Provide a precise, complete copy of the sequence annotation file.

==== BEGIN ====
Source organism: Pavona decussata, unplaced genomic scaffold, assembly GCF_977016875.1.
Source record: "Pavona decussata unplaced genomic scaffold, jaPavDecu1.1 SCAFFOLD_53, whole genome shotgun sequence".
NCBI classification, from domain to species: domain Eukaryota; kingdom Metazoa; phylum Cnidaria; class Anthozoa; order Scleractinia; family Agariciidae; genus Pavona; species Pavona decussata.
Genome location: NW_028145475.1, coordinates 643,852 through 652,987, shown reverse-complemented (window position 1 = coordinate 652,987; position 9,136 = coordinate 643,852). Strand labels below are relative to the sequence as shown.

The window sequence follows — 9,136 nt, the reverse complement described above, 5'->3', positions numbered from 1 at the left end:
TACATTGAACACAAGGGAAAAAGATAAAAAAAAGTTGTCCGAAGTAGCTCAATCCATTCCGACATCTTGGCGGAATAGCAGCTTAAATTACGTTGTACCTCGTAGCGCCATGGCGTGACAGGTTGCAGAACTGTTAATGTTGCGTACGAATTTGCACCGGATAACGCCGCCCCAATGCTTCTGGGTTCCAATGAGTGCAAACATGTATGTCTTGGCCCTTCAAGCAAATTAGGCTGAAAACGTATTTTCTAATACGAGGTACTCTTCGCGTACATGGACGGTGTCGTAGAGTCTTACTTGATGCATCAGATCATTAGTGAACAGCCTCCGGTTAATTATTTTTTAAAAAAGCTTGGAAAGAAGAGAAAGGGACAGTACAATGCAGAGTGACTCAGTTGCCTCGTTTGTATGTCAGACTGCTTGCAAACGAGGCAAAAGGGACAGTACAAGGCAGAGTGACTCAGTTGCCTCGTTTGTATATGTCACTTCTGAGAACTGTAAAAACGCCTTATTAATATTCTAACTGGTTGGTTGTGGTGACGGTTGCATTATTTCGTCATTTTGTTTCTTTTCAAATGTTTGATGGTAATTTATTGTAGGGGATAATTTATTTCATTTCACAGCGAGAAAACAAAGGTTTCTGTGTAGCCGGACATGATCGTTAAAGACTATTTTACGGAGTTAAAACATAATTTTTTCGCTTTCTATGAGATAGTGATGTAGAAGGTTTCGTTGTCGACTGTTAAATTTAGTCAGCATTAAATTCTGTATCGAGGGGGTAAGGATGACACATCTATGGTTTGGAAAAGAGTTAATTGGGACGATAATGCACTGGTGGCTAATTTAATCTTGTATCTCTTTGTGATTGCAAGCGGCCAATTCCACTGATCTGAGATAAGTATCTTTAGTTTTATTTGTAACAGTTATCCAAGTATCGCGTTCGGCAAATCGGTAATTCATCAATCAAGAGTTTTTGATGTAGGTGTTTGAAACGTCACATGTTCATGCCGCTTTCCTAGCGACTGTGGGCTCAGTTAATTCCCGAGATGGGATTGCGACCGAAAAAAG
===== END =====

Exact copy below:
Source organism: Pavona decussata, unplaced genomic scaffold, assembly GCF_977016875.1.
Source record: "Pavona decussata unplaced genomic scaffold, jaPavDecu1.1 SCAFFOLD_53, whole genome shotgun sequence".
NCBI classification, from domain to species: domain Eukaryota; kingdom Metazoa; phylum Cnidaria; class Anthozoa; order Scleractinia; family Agariciidae; genus Pavona; species Pavona decussata.
Genome location: NW_028145475.1, coordinates 643,852 through 652,987, shown reverse-complemented (window position 1 = coordinate 652,987; position 9,136 = coordinate 643,852). Strand labels below are relative to the sequence as shown.

The window sequence follows — 9,136 nt, the reverse complement described above, 5'->3', positions numbered from 1 at the left end:
TACATTGAACACAAGGGAAAAAGATAAAAAAAAGTTGTCCGAAGTAGCTCAATCCATTCCGACATCTTGGCGGAATAGCAGCTTAAATTACGTTGTACCTCGTAGCGCCATGGCGTGACAGGTTGCAGAACTGTTAATGTTGCGTACGAATTTGCACCGGATAACGCCGCCCCAATGCTTCTGGGTTCCAATGAGTGCAAACATGTATGTCTTGGCCCTTCAAGCAAATTAGGCTGAAAACGTATTTTCTAATACGAGGTACTCTTCGCGTACATGGACGGTGTCGTAGAGTCTTACTTGATGCATCAGATCATTAGTGAACAGCCTCCGGTTAATTATTTTTTAAAAAAGCTTGGAAAGAAGAGAAAGGGACAGTACAATGCAGAGTGACTCAGTTGCCTCGTTTGTATGTCAGACTGCTTGCAAACGAGGCAAAAGGGACAGTACAAGGCAGAGTGACTCAGTTGCCTCGTTTGTATATGTCACTTCTGAGAACTGTAAAAACGCCTTATTAATATTCTAACTGGTTGGTTGTGGTGACGGTTGCATTATTTCGTCATTTTGTTTCTTTTCAAATGTTTGATGGTAATTTATTGTAGGGGATAATTTATTTCATTTCACAGCGAGAAAACAAAGGTTTCTGTGTAGCCGGACATGATCGTTAAAGACTATTTTACGGAGTTAAAACATAATTTTTTCGCTTTCTATGAGATAGTGATGTAGAAGGTTTCGTTGTCGACTGTTAAATTTAGTCAGCATTAAATTCTGTATCGAGGGGGTAAGGATGACACATCTATGGTTTGGAAAAGAGTTAATTGGGACGATAATGCACTGGTGGCTAATTTAATCTTGTATCTCTTTGTGATTGCAAGCGGCCAATTCCACTGATCTGAGATAAGTATCTTTAGTTTTATTTGTAACAGTTATCCAAGTATCGCGTTCGGCAAATCGGTAATTCATCAATCAAGAGTTTTTGATGTAGGTGTTTGAAACGTCACATGTTCATGCCGCTTTCCTAGCGACTGTGGGCTCAGTTAATTCCCGAGATGGGATTGCGACCGAAAAAAG